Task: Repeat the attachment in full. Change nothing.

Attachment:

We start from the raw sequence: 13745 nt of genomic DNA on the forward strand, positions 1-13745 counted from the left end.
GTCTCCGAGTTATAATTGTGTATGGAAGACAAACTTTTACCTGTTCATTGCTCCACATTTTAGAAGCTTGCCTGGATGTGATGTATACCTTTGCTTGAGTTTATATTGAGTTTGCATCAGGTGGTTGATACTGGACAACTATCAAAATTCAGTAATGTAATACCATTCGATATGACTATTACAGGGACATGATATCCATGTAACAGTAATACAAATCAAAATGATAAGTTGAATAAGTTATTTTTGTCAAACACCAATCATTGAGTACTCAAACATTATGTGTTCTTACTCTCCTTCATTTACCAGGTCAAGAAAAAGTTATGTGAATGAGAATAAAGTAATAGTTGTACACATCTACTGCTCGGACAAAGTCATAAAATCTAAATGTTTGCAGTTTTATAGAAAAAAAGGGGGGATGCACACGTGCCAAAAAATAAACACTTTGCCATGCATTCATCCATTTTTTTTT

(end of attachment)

We start from the raw sequence: 13745 nt of genomic DNA on the forward strand, positions 1-13745 counted from the left end.
GTCTCCGAGTTATAATTGTGTATGGAAGACAAACTTTTACCTGTTCATTGCTCCACATTTTAGAAGCTTGCCTGGATGTGATGTATACCTTTGCTTGAGTTTATATTGAGTTTGCATCAGGTGGTTGATACTGGACAACTATCAAAATTCAGTAATGTAATACCATTCGATATGACTATTACAGGGACATGATATCCATGTAACAGTAATACAAATCAAAATGATAAGTTGAATAAGTTATTTTTGTCAAACACCAATCATTGAGTACTCAAACATTATGTGTTCTTACTCTCCTTCATTTACCAGGTCAAGAAAAAGTTATGTGAATGAGAATAAAGTAATAGTTGTACACATCTACTGCTCGGACAAAGTCATAAAATCTAAATGTTTGCAGTTTTATAGAAAAAAAGGGGGGATGCACACGTGCCAAAAAATAAACACTTTGCCATGCATTCATCCATTTTTTTTT